Smaller Wind Turbine Collecting Data In Berlin In Advance Of Larger One

Officials are pictured working on the small wind turbine currently constructed off Old Ocean City Blvd. on the site of the former Rayne’s Sand and Gravel. Submitted Photo

BERLIN — Town residents may have been surprised to see a much smaller than expected wind turbine turning silently in Berlin this week, but the sight is temporary, as it’s only being used to collect wind data and will be replaced this summer by a much larger construct.

Installed last week, the current, 7kw turbine sits on the former Rayne’s Sand and Gravel property on Old Ocean City Boulevard. The machine is collecting data on wind speed and direction that will be taken into account when the larger, 50kw turbine is installed. The smaller, 21-foot tall device with four-foot blades is also serving as a test run in construction for its 65-foot tall, 19-foot bladed big brother.

“The 7KW wind turbine is collecting data regarding wind direction and speed to be used to build a 50kW gearless wind turbine,” said Laura Allen, town administrator for Berlin. “Once that process is complete in the next three to four months, the smaller wind turbine will be removed and replaced by the 50kw wind turbine.”

The plan all along was to have a preliminary machine in place to take measurements before bringing in the main device, according to Doug Richards, president of DDU Magnetics, the company behind the turbines.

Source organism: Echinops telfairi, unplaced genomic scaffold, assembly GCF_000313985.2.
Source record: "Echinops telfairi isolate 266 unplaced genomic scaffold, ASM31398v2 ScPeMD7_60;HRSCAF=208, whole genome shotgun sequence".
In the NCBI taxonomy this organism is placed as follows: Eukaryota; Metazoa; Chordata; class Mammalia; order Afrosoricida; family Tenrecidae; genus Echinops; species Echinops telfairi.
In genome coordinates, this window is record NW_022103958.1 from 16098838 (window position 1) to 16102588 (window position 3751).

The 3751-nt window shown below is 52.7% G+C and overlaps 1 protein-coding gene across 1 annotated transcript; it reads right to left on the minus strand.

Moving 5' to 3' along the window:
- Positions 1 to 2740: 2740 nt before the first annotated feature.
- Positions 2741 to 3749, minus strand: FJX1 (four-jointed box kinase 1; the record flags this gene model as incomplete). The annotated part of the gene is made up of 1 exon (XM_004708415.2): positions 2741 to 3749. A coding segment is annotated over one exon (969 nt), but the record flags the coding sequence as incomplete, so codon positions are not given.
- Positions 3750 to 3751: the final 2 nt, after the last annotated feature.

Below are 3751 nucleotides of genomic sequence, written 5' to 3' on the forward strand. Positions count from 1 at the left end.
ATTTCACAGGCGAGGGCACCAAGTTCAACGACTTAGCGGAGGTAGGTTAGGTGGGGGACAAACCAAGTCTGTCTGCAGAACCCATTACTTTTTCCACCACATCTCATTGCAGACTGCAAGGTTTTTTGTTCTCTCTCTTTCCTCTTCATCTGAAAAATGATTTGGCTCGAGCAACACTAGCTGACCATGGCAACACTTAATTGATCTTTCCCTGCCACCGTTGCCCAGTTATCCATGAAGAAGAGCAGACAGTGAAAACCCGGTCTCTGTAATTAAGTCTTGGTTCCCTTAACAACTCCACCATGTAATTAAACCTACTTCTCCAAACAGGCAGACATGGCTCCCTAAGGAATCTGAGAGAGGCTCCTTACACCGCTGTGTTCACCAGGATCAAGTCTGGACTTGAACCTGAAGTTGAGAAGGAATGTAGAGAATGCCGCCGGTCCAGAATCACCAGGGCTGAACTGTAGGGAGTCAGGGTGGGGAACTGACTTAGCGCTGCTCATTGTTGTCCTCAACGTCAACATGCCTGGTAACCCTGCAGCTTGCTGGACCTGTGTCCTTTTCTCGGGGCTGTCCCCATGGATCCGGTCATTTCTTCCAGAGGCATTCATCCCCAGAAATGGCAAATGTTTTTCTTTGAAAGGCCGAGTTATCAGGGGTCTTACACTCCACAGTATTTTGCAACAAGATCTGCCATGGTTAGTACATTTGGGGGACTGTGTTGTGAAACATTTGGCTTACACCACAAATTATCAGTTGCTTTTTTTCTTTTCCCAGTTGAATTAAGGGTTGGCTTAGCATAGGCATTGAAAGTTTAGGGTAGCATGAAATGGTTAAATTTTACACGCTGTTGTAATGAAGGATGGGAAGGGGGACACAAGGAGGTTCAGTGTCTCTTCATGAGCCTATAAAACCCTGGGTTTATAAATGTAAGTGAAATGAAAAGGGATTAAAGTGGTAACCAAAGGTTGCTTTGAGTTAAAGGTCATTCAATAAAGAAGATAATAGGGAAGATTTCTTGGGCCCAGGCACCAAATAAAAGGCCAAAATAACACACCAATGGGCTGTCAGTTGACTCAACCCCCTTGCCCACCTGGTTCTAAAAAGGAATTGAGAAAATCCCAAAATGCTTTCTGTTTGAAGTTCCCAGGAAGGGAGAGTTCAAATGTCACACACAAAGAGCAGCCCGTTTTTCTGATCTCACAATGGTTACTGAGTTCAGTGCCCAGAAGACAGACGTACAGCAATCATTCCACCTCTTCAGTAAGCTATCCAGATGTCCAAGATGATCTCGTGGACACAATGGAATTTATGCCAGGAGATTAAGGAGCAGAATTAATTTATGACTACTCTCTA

“It was all along a prototype test platform,” he said. “We’ll use those to catch the mistakes before they’re amplified … mostly endurance and any construction techniques or improvements we can gain.”

Another important factor is how the design will stand up to extreme weather. With temperatures reaching the single digits this month, Richards believes this will be as good of a stress test as could be performed.

It’s been a long road filled with several delays to finally have a wind turbine installed in Berlin, even if it’s only a smaller model that will be removed late spring or early summer. The original proposal from DDU to the Town Council came more than a year ago and was stalled after east Berlin residents complained about the originally selected property, prompting the change to the current spot on Old Ocean City Boulevard. Another hurdle came up just this fall with components for the machine. A turbine was expected to be spinning by November but was pushed back until just last week.

In spite of all of the hold ups, there is still a lot of excitement over the turbine. That stems from how uncharted the technology behind the device is.

“The generator produces what’s called ‘DC,’ direct current,” said Tim Lawrence, director of Electric Utility. “All of the other wind generators are AC. This is the difference. This is DC.”

Lawrence told the council Monday that a wind turbine like Richards’ that utilizes a DC current could be groundbreaking.

“Many, many years ago they tried to develop wind generation using DC but they kept burning the generators up so they gave up on the idea,” Lawrence said. “Well he kept going with it and he finally developed it. By generating DC versus AC, which is Alternating Current, you lower the cost of the generator, you lower the height but it maintains the same output as an AC generator would. Plus the life span is extended because you don’t have gears in it.”

Richards is in the process of seeking a second patent for his design and believes DC could become the new standard for wind energy.

“I’m open to the idea of expansion, even in the area at large, not just Berlin, the other surrounding communities,” he said. “The major emphasis will be on the new technology itself. I’m actually applying for a second patent on the technology. We’re breaking new ground.”

That would put Berlin in a unique spot once the permanent 50kw turbine is installed since Richards is using the area to test the technology and it will be the first community to host such a device.



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